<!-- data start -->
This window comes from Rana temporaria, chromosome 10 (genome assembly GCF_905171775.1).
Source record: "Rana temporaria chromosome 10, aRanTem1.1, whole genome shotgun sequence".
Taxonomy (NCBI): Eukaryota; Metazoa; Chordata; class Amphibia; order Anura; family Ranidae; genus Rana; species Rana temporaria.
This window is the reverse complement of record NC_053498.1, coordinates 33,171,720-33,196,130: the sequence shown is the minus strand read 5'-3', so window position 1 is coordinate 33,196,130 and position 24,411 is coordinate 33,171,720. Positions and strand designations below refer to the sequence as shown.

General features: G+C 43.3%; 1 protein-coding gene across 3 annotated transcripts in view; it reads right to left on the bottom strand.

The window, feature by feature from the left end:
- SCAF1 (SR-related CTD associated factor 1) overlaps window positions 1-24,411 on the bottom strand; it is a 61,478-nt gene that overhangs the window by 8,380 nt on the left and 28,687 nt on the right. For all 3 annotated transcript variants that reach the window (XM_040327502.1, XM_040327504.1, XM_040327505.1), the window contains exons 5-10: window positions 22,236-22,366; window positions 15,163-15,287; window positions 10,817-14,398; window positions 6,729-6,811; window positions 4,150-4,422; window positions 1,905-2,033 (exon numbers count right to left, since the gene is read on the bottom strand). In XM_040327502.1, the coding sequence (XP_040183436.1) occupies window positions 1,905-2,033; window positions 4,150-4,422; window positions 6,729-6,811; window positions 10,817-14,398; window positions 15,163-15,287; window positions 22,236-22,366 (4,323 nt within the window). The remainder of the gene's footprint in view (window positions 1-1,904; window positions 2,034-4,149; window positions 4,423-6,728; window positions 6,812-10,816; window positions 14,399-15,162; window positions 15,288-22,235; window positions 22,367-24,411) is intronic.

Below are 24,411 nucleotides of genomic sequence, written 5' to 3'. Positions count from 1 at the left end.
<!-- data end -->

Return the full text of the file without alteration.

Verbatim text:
This window comes from Rana temporaria, chromosome 10 (genome assembly GCF_905171775.1).
Source record: "Rana temporaria chromosome 10, aRanTem1.1, whole genome shotgun sequence".
Taxonomy (NCBI): Eukaryota; Metazoa; Chordata; class Amphibia; order Anura; family Ranidae; genus Rana; species Rana temporaria.
This window is the reverse complement of record NC_053498.1, coordinates 33,171,720-33,196,130: the sequence shown is the minus strand read 5'-3', so window position 1 is coordinate 33,196,130 and position 24,411 is coordinate 33,171,720. Positions and strand designations below refer to the sequence as shown.

General features: G+C 43.3%; 1 protein-coding gene across 3 annotated transcripts in view; it reads right to left on the bottom strand.

The window, feature by feature from the left end:
- SCAF1 (SR-related CTD associated factor 1) overlaps window positions 1-24,411 on the bottom strand; it is a 61,478-nt gene that overhangs the window by 8,380 nt on the left and 28,687 nt on the right. For all 3 annotated transcript variants that reach the window (XM_040327502.1, XM_040327504.1, XM_040327505.1), the window contains exons 5-10: window positions 22,236-22,366; window positions 15,163-15,287; window positions 10,817-14,398; window positions 6,729-6,811; window positions 4,150-4,422; window positions 1,905-2,033 (exon numbers count right to left, since the gene is read on the bottom strand). In XM_040327502.1, the coding sequence (XP_040183436.1) occupies window positions 1,905-2,033; window positions 4,150-4,422; window positions 6,729-6,811; window positions 10,817-14,398; window positions 15,163-15,287; window positions 22,236-22,366 (4,323 nt within the window). The remainder of the gene's footprint in view (window positions 1-1,904; window positions 2,034-4,149; window positions 4,423-6,728; window positions 6,812-10,816; window positions 14,399-15,162; window positions 15,288-22,235; window positions 22,367-24,411) is intronic.

Below are 24,411 nucleotides of genomic sequence, written 5' to 3'. Positions count from 1 at the left end.